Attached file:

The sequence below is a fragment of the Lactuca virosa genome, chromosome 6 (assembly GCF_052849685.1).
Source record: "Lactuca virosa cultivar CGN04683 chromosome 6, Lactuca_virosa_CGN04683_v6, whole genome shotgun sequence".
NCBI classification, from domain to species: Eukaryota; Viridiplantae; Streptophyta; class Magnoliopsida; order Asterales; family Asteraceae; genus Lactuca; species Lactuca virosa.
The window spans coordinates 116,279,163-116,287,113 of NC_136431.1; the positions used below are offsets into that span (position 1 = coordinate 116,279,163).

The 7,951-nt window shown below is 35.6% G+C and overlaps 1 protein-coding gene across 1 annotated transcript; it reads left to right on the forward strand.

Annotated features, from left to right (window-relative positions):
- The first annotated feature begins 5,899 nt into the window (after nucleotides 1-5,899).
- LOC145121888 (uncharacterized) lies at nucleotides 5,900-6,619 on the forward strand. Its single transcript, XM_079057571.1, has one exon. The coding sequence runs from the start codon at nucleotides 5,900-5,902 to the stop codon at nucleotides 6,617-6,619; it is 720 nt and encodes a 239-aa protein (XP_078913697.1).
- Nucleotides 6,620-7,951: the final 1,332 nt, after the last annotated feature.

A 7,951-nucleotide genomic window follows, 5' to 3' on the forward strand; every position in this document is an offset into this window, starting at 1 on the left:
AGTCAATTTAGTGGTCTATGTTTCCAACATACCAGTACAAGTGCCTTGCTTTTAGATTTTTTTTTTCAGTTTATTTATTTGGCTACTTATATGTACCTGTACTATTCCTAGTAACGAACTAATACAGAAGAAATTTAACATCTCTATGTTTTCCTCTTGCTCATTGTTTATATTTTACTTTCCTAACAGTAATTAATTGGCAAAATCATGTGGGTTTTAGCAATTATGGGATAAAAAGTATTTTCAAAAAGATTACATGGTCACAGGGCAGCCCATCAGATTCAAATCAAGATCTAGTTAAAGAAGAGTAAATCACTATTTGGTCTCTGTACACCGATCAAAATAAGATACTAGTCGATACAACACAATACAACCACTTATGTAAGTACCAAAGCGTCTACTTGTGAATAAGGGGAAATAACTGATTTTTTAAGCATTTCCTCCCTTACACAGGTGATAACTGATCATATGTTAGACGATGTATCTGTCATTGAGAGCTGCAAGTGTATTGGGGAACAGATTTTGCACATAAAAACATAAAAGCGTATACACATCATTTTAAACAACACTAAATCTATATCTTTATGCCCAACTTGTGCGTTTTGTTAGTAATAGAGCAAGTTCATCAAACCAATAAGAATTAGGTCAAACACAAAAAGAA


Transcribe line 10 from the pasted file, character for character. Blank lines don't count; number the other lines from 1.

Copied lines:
A 7,951-nucleotide genomic window follows, 5' to 3' on the forward strand; every position in this document is an offset into this window, starting at 1 on the left: